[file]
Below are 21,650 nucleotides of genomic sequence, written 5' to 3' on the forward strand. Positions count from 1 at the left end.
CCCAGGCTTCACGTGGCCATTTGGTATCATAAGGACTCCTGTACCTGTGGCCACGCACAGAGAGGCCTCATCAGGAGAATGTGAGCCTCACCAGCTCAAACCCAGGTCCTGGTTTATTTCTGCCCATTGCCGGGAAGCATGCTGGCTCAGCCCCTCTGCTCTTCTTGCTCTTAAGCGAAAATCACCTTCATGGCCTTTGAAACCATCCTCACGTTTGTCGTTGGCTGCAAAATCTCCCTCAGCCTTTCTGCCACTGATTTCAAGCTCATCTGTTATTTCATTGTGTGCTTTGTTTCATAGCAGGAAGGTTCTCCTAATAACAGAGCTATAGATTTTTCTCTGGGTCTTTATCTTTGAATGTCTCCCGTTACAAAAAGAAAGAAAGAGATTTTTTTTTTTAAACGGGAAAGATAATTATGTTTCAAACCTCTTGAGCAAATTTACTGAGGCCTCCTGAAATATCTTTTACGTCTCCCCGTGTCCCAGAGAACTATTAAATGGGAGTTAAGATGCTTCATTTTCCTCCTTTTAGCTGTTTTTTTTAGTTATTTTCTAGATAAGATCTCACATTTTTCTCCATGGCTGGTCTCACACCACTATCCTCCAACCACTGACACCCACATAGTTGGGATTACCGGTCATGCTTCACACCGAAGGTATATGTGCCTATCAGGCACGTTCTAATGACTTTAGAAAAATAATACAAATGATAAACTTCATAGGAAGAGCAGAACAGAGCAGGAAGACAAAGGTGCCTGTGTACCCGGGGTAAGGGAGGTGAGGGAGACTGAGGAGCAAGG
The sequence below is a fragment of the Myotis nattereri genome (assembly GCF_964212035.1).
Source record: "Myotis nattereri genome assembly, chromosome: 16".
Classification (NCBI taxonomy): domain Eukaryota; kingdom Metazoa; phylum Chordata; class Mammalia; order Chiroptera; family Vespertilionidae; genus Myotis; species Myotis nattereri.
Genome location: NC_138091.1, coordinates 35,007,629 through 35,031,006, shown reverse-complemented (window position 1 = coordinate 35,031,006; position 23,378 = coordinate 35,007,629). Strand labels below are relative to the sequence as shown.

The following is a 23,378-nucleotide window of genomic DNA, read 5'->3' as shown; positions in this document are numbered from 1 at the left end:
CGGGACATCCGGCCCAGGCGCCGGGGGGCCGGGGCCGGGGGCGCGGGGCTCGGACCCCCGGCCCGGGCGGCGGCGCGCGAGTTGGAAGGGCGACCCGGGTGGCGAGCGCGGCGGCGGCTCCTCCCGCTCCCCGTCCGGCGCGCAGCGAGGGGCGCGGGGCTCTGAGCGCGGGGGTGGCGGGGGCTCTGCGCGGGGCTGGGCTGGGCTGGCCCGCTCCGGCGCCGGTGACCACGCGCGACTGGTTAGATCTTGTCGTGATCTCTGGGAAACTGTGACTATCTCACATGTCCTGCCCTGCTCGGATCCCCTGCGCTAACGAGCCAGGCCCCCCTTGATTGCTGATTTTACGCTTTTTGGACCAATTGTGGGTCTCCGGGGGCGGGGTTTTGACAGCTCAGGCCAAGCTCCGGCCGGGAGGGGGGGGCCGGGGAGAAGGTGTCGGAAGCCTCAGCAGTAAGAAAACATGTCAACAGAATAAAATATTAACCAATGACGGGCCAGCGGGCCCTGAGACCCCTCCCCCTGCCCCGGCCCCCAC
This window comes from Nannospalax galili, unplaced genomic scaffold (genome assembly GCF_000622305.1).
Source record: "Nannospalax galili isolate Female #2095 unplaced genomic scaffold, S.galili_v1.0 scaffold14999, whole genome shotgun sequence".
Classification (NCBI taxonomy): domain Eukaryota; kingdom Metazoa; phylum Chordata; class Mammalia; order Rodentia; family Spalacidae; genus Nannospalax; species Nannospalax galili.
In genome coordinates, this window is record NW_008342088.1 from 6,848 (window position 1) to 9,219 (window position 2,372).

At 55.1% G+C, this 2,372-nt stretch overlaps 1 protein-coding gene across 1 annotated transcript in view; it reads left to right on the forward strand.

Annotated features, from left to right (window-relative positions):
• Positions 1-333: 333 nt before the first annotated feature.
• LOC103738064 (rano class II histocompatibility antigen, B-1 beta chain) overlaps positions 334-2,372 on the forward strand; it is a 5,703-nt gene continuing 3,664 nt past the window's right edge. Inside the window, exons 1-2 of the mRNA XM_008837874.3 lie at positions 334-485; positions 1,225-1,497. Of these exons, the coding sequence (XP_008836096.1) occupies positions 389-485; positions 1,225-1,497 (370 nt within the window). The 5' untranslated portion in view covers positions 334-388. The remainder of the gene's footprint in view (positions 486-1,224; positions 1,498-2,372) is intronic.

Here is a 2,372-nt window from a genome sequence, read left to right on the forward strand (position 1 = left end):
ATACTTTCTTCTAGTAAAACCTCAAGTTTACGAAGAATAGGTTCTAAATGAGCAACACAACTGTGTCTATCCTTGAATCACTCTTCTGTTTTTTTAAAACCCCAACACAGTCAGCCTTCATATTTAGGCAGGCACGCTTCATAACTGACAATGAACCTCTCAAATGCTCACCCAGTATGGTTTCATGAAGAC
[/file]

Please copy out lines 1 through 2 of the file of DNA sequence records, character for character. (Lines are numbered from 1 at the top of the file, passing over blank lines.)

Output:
Below are 21,650 nucleotides of genomic sequence, written 5' to 3' on the forward strand. Positions count from 1 at the left end.
CCCAGGCTTCACGTGGCCATTTGGTATCATAAGGACTCCTGTACCTGTGGCCACGCACAGAGAGGCCTCATCAGGAGAATGTGAGCCTCACCAGCTCAAACCCAGGTCCTGGTTTATTTCTGCCCATTGCCGGGAAGCATGCTGGCTCAGCCCCTCTGCTCTTCTTGCTCTTAAGCGAAAATCACCTTCATGGCCTTTGAAACCATCCTCACGTTTGTCGTTGGCTGCAAAATCTCCCTCAGCCTTTCTGCCACTGATTTCAAGCTCATCTGTTATTTCATTGTGTGCTTTGTTTCATAGCAGGAAGGTTCTCCTAATAACAGAGCTATAGATTTTTCTCTGGGTCTTTATCTTTGAATGTCTCCCGTTACAAAAAGAAAGAAAGAGATTTTTTTTTTTAAACGGGAAAGATAATTATGTTTCAAACCTCTTGAGCAAATTTACTGAGGCCTCCTGAAATATCTTTTACGTCTCCCCGTGTCCCAGAGAACTATTAAATGGGAGTTAAGATGCTTCATTTTCCTCCTTTTAGCTGTTTTTTTTAGTTATTTTCTAGATAAGATCTCACATTTTTCTCCATGGCTGGTCTCACACCACTATCCTCCAACCACTGACACCCACATAGTTGGGATTACCGGTCATGCTTCACACCGAAGGTATATGTGCCTATCAGGCACGTTCTAATGACTTTAGAAAAATAATACAAATGATAAACTTCATAGGAAGAGCAGAACAGAGCAGGAAGACAAAGGTGCCTGTGTACCCGGGGTAAGGGAGGTGAGGGAGACTGAGGAGCAAGG